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Salinity significantly affects intestinal microbiota and gene expression in striped catfish juveniles
Hieu, D.Q.; Hang, B.T.B.; Lokesh, J.; Garigliany, M.-M.; Huong, D.T.T.; Yen, D.T.; Liem, P.T.; Tam, B.M.; Hai, D.M.; Son, V.N.; Phuong, N.T.; Farnir, F.; Kestemont, P. (2022). Salinity significantly affects intestinal microbiota and gene expression in striped catfish juveniles. Appl. Microbiol. Biotechnol. 106(8): 3245-3264.
In: Applied Microbiology and Biotechnology. Springer: Heidelberg; Berlin. ISSN 0175-7598; e-ISSN 1432-0614, more
Peer reviewed article  

Available in  Authors 

    Pangasianodon hypophthalmus (Sauvage, 1878) [WoRMS]
Author keywords
    Striped catfish; Intestinal microbiota; Gene expression; Salinity; Osmoregulation

Authors  Top 
  • Hieu, D.Q., more
  • Hang, B.T.B.
  • Lokesh, J.
  • Garigliany, M.-M., more
  • Huong, D.T.T.
  • Yen, D.T.
  • Liem, P.T.
  • Tam, B.M.
  • Hai, D.M.
  • Son, V.N.
  • Phuong, N.T.
  • Farnir, F.
  • Kestemont, P., more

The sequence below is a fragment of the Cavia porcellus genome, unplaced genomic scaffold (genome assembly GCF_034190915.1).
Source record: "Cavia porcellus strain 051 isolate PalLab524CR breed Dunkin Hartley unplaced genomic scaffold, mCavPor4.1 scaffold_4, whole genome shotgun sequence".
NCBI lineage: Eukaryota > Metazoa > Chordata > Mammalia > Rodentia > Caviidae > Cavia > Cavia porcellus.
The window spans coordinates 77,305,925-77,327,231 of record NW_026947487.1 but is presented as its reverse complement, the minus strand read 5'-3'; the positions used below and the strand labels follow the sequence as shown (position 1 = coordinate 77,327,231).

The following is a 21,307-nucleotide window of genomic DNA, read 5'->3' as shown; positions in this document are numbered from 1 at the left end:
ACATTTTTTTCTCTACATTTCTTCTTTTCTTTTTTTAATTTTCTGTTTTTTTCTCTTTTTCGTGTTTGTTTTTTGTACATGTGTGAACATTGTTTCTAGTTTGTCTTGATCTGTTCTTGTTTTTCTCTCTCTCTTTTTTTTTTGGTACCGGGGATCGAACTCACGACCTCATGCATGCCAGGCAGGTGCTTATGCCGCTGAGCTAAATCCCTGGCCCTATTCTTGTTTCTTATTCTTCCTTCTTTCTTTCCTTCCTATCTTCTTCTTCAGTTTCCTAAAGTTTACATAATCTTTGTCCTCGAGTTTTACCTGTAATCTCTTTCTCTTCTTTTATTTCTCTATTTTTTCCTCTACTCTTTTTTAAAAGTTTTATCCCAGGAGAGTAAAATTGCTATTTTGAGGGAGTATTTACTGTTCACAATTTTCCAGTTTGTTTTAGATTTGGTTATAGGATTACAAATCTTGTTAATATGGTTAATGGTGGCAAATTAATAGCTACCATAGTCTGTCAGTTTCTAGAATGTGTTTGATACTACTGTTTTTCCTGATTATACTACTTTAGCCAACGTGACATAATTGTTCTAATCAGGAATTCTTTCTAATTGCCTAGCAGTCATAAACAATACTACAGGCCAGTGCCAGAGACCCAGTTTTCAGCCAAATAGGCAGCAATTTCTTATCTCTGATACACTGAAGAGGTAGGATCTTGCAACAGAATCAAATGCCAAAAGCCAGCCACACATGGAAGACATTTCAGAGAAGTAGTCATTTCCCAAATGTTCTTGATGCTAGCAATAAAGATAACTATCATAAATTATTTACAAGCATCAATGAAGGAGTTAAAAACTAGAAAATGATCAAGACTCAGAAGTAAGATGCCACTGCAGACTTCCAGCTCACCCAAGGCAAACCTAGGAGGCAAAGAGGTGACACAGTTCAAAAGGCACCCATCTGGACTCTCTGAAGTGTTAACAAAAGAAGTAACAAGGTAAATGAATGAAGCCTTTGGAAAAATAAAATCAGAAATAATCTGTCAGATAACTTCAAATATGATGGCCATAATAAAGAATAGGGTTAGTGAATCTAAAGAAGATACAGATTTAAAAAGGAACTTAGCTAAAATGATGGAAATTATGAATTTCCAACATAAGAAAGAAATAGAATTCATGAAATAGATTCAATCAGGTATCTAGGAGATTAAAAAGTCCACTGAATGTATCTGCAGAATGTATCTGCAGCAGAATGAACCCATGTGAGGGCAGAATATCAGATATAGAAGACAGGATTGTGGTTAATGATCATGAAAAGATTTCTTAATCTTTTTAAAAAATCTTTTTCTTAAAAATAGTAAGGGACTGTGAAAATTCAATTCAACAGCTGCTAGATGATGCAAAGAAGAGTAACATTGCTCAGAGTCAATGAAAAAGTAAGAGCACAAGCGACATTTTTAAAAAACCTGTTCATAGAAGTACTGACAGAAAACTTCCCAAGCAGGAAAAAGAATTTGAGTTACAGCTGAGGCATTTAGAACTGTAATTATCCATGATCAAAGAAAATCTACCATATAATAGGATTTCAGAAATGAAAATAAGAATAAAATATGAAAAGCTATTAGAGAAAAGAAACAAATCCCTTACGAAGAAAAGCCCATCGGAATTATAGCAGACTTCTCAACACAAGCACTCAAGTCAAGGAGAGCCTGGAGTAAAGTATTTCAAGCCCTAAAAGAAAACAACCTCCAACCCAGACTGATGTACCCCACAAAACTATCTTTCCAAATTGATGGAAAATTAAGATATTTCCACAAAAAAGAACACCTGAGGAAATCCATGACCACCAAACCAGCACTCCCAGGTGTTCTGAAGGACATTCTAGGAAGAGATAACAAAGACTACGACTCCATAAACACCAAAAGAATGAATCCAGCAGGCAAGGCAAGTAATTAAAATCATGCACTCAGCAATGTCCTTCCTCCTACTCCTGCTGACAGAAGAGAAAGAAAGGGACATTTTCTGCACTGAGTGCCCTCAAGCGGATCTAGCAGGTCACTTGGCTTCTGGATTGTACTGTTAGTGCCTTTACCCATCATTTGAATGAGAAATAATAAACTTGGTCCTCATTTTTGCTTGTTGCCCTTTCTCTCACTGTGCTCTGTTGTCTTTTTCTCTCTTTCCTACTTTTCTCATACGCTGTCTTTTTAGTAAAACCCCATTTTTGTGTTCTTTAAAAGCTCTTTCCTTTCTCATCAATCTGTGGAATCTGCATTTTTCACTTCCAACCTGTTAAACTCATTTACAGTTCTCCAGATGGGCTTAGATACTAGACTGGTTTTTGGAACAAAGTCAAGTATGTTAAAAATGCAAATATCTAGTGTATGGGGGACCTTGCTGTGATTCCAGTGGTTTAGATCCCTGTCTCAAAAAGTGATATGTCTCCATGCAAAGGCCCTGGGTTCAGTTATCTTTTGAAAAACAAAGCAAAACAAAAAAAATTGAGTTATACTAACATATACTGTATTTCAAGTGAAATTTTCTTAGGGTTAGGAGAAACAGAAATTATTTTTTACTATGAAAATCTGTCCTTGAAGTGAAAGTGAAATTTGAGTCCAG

In the present study, juvenile striped catfish (Pangasianodon hypophthalmus), a freshwater fish species, have been chronically exposed to a salinity gradient from freshwater to 20 psu (practical salinity unit) and were sampled at the beginning (D20) and the end (D34) of exposure. The results revealed that the intestinal microbial profile of striped catfish reared in freshwater conditions were dominated by the phyla Bacteroidetes, Firmicutes, Proteobacteria, and Verrucomicrobia. Alpha diversity measures (observed OTUs (operational taxonomic units), Shannon and Faith’s PD (phylogenetic diversity)) showed a decreasing pattern as the salinities increased, except for the phylogenetic diversity at D34, which was showing an opposite trend. Furthermore, the beta diversity between groups was significantly different. Vibrio and Akkermansia genera were affected differentially with increasing salinity, the former being increased while the latter was decreased. The genus Sulfurospirillium was found predominantly in fish submitted to salinity treatments. Regarding the host response, the fish intestine likely contributed to osmoregulation by modifying the expression of osmoregulatory genes such as nka1a, nka1b, slc12a1, slc12a2, cftr, and aqp1, especially in fish exposed to 15 and 20 psu. The expression of heat shock proteins (hsp) hsp60, hsp70, and hsp90 was significantly increased in fish reared in 15 and 20 psu. On the other hand, the expression of pattern recognition receptors (PRRs) were inhibited in fish exposed to 20 psu at D20. In conclusion, the fish intestinal microbiota was significantly disrupted in salinities higher than 10 psu and these effects were proportional to the exposure time. In addition, the modifications of intestinal gene expression related to ion exchange and stressful responses may help the fish to adapt hyperosmotic environment.

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